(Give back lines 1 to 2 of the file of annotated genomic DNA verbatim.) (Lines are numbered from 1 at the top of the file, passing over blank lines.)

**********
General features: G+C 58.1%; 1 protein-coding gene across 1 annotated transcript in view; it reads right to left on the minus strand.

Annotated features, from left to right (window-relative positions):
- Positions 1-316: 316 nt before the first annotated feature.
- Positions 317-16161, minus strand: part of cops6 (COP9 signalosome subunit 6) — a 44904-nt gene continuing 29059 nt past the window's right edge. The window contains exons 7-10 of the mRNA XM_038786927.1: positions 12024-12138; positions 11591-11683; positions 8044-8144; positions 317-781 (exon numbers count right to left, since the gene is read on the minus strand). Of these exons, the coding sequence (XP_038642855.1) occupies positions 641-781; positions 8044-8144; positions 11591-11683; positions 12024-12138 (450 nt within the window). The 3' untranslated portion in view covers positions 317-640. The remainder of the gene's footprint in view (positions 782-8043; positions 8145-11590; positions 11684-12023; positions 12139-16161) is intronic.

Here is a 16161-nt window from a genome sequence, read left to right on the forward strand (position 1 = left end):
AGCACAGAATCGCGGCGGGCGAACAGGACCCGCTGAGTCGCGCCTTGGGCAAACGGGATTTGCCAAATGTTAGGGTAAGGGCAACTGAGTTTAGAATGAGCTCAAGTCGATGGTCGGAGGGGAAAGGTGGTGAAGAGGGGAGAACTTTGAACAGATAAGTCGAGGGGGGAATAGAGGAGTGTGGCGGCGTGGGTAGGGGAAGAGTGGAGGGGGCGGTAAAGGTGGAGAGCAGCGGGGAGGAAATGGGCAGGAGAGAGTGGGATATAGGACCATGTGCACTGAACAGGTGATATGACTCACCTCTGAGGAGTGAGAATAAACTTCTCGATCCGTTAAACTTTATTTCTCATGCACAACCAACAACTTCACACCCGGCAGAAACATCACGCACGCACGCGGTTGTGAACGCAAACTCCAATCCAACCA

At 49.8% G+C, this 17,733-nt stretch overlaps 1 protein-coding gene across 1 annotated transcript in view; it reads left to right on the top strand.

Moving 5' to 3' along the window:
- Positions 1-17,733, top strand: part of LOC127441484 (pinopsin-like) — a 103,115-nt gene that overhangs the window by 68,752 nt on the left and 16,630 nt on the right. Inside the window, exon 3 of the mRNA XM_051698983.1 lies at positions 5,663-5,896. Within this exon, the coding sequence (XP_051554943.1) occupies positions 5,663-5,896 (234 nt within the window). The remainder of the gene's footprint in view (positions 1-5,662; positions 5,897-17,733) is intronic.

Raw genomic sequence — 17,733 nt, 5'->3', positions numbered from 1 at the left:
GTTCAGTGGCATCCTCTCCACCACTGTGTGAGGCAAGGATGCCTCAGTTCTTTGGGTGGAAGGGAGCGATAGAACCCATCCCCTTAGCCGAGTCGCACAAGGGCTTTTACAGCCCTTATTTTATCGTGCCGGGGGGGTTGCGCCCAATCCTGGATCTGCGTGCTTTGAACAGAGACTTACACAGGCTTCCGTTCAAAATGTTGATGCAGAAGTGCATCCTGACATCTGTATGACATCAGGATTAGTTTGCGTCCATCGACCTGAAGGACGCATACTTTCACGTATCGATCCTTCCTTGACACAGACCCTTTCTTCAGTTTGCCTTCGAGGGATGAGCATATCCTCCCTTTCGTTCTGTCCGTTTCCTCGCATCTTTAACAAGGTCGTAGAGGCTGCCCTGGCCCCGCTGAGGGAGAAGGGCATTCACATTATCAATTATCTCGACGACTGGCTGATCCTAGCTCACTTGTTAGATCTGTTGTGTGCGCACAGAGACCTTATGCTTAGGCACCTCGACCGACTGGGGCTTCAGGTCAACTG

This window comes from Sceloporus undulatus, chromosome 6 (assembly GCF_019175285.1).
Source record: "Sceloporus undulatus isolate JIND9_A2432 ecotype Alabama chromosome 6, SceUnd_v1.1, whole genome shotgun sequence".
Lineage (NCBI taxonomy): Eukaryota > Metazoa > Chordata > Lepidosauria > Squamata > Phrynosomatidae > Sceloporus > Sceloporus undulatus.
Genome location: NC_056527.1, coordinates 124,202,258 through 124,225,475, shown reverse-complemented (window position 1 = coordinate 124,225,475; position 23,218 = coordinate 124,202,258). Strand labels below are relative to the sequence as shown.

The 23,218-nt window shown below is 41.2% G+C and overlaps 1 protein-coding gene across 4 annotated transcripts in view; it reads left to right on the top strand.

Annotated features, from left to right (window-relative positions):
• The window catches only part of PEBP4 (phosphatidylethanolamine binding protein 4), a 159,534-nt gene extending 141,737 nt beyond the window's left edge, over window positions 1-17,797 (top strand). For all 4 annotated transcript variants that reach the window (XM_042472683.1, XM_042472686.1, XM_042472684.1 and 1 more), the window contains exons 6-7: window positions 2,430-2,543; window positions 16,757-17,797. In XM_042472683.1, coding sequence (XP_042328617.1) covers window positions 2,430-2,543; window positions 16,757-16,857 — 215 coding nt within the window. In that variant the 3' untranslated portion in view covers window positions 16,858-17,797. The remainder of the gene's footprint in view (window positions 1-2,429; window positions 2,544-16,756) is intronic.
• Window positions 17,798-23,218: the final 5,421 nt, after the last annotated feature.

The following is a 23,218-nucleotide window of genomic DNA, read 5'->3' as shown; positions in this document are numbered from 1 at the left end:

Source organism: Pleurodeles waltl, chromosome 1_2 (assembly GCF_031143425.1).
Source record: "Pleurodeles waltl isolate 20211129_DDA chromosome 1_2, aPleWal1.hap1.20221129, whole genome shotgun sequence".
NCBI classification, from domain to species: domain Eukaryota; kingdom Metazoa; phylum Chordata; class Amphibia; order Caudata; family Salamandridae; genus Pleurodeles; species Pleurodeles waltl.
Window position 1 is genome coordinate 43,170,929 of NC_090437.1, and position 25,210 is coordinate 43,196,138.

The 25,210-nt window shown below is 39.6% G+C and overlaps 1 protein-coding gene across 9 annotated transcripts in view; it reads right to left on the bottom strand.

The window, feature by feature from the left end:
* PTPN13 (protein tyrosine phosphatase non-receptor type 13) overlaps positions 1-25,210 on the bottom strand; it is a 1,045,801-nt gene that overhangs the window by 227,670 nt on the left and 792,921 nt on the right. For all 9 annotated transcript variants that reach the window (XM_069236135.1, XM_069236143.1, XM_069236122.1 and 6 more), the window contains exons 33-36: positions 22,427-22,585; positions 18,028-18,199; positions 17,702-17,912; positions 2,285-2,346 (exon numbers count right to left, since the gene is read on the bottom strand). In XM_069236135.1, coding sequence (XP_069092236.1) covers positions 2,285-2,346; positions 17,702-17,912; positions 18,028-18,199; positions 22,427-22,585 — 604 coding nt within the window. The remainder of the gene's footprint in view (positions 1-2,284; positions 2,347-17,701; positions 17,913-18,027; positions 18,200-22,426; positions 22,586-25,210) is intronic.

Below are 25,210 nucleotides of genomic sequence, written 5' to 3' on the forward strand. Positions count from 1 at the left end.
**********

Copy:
General features: G+C 58.1%; 1 protein-coding gene across 1 annotated transcript in view; it reads right to left on the minus strand.

Annotated features, from left to right (window-relative positions):